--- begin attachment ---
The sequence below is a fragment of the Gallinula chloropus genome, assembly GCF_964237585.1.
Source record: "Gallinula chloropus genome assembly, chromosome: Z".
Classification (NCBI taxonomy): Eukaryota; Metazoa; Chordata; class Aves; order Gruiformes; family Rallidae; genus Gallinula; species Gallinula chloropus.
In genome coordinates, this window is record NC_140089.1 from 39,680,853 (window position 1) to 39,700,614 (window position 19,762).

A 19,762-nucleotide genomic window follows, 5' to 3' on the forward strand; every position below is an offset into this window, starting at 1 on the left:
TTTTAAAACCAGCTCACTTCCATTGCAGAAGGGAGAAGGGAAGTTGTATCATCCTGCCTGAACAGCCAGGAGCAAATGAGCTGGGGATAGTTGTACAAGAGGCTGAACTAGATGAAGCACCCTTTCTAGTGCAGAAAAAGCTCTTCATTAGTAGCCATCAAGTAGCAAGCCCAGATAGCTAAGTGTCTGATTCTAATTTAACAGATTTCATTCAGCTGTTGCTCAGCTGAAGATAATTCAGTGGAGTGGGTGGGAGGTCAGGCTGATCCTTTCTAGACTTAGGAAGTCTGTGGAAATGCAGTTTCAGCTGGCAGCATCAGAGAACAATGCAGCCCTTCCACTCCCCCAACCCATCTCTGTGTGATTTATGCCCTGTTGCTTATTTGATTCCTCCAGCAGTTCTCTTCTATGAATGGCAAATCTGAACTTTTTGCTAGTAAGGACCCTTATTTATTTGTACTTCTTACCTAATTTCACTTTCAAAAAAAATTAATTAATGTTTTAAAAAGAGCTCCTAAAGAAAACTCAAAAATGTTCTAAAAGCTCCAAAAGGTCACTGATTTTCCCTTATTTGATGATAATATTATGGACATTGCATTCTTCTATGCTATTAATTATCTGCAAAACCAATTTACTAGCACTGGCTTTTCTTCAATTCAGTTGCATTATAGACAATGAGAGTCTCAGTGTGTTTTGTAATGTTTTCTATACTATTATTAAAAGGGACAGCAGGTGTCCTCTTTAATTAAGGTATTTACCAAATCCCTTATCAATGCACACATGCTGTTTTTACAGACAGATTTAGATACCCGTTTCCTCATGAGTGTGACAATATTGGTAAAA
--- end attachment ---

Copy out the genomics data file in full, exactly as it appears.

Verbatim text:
The sequence below is a fragment of the Gallinula chloropus genome, assembly GCF_964237585.1.
Source record: "Gallinula chloropus genome assembly, chromosome: Z".
Classification (NCBI taxonomy): Eukaryota; Metazoa; Chordata; class Aves; order Gruiformes; family Rallidae; genus Gallinula; species Gallinula chloropus.
In genome coordinates, this window is record NC_140089.1 from 39,680,853 (window position 1) to 39,700,614 (window position 19,762).

A 19,762-nucleotide genomic window follows, 5' to 3' on the forward strand; every position below is an offset into this window, starting at 1 on the left:
TTTTAAAACCAGCTCACTTCCATTGCAGAAGGGAGAAGGGAAGTTGTATCATCCTGCCTGAACAGCCAGGAGCAAATGAGCTGGGGATAGTTGTACAAGAGGCTGAACTAGATGAAGCACCCTTTCTAGTGCAGAAAAAGCTCTTCATTAGTAGCCATCAAGTAGCAAGCCCAGATAGCTAAGTGTCTGATTCTAATTTAACAGATTTCATTCAGCTGTTGCTCAGCTGAAGATAATTCAGTGGAGTGGGTGGGAGGTCAGGCTGATCCTTTCTAGACTTAGGAAGTCTGTGGAAATGCAGTTTCAGCTGGCAGCATCAGAGAACAATGCAGCCCTTCCACTCCCCCAACCCATCTCTGTGTGATTTATGCCCTGTTGCTTATTTGATTCCTCCAGCAGTTCTCTTCTATGAATGGCAAATCTGAACTTTTTGCTAGTAAGGACCCTTATTTATTTGTACTTCTTACCTAATTTCACTTTCAAAAAAAATTAATTAATGTTTTAAAAAGAGCTCCTAAAGAAAACTCAAAAATGTTCTAAAAGCTCCAAAAGGTCACTGATTTTCCCTTATTTGATGATAATATTATGGACATTGCATTCTTCTATGCTATTAATTATCTGCAAAACCAATTTACTAGCACTGGCTTTTCTTCAATTCAGTTGCATTATAGACAATGAGAGTCTCAGTGTGTTTTGTAATGTTTTCTATACTATTATTAAAAGGGACAGCAGGTGTCCTCTTTAATTAAGGTATTTACCAAATCCCTTATCAATGCACACATGCTGTTTTTACAGACAGATTTAGATACCCGTTTCCTCATGAGTGTGACAATATTGGTAAAA